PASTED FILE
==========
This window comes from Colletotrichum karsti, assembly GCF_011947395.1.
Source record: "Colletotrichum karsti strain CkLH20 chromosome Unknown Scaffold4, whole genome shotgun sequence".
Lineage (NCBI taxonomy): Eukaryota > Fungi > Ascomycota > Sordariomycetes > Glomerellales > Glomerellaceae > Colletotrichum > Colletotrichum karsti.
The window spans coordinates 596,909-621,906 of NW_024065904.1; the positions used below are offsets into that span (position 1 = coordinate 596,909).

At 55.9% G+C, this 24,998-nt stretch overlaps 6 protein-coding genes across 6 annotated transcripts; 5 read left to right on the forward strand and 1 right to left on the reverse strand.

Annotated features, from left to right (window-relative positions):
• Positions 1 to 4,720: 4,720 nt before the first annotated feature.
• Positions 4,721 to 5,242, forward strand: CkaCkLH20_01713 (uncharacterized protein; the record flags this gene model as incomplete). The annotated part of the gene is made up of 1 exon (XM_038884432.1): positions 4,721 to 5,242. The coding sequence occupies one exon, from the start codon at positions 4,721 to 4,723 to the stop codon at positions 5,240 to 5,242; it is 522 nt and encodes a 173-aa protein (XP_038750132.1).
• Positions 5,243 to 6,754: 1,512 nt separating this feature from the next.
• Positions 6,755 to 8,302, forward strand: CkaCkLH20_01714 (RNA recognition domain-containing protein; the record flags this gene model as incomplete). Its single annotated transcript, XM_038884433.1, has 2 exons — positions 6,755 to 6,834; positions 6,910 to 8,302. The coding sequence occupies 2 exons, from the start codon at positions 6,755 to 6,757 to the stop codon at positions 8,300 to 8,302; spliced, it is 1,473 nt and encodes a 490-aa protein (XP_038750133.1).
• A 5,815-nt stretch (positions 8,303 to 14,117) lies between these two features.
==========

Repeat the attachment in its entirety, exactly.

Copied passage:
This window comes from Colletotrichum karsti, assembly GCF_011947395.1.
Source record: "Colletotrichum karsti strain CkLH20 chromosome Unknown Scaffold4, whole genome shotgun sequence".
Lineage (NCBI taxonomy): Eukaryota > Fungi > Ascomycota > Sordariomycetes > Glomerellales > Glomerellaceae > Colletotrichum > Colletotrichum karsti.
The window spans coordinates 596,909-621,906 of NW_024065904.1; the positions used below are offsets into that span (position 1 = coordinate 596,909).

At 55.9% G+C, this 24,998-nt stretch overlaps 6 protein-coding genes across 6 annotated transcripts; 5 read left to right on the forward strand and 1 right to left on the reverse strand.

Annotated features, from left to right (window-relative positions):
• Positions 1 to 4,720: 4,720 nt before the first annotated feature.
• Positions 4,721 to 5,242, forward strand: CkaCkLH20_01713 (uncharacterized protein; the record flags this gene model as incomplete). The annotated part of the gene is made up of 1 exon (XM_038884432.1): positions 4,721 to 5,242. The coding sequence occupies one exon, from the start codon at positions 4,721 to 4,723 to the stop codon at positions 5,240 to 5,242; it is 522 nt and encodes a 173-aa protein (XP_038750132.1).
• Positions 5,243 to 6,754: 1,512 nt separating this feature from the next.
• Positions 6,755 to 8,302, forward strand: CkaCkLH20_01714 (RNA recognition domain-containing protein; the record flags this gene model as incomplete). Its single annotated transcript, XM_038884433.1, has 2 exons — positions 6,755 to 6,834; positions 6,910 to 8,302. The coding sequence occupies 2 exons, from the start codon at positions 6,755 to 6,757 to the stop codon at positions 8,300 to 8,302; spliced, it is 1,473 nt and encodes a 490-aa protein (XP_038750133.1).
• A 5,815-nt stretch (positions 8,303 to 14,117) lies between these two features.